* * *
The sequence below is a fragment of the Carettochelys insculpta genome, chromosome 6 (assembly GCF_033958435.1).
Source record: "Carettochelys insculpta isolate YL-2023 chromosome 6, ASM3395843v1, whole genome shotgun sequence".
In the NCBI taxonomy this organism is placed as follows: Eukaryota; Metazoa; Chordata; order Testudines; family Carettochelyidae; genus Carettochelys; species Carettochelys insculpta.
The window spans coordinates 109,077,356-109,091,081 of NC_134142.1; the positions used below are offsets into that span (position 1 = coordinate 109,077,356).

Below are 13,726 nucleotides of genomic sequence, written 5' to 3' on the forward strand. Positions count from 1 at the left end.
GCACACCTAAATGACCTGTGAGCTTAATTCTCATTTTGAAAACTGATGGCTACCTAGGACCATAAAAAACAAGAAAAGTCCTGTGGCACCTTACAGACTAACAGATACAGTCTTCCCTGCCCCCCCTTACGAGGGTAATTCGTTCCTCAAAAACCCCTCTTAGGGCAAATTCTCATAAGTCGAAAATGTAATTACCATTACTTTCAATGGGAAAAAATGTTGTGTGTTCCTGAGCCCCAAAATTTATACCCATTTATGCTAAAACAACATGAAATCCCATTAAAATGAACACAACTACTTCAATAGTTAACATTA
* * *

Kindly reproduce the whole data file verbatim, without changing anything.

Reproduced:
The sequence below is a fragment of the Carettochelys insculpta genome, chromosome 6 (assembly GCF_033958435.1).
Source record: "Carettochelys insculpta isolate YL-2023 chromosome 6, ASM3395843v1, whole genome shotgun sequence".
In the NCBI taxonomy this organism is placed as follows: Eukaryota; Metazoa; Chordata; order Testudines; family Carettochelyidae; genus Carettochelys; species Carettochelys insculpta.
The window spans coordinates 109,077,356-109,091,081 of NC_134142.1; the positions used below are offsets into that span (position 1 = coordinate 109,077,356).

Below are 13,726 nucleotides of genomic sequence, written 5' to 3' on the forward strand. Positions count from 1 at the left end.
GCACACCTAAATGACCTGTGAGCTTAATTCTCATTTTGAAAACTGATGGCTACCTAGGACCATAAAAAACAAGAAAAGTCCTGTGGCACCTTACAGACTAACAGATACAGTCTTCCCTGCCCCCCCTTACGAGGGTAATTCGTTCCTCAAAAACCCCTCTTAGGGCAAATTCTCATAAGTCGAAAATGTAATTACCATTACTTTCAATGGGAAAAAATGTTGTGTGTTCCTGAGCCCCAAAATTTATACCCATTTATGCTAAAACAACATGAAATCCCATTAAAATGAACACAACTACTTCAATAGTTAACATTA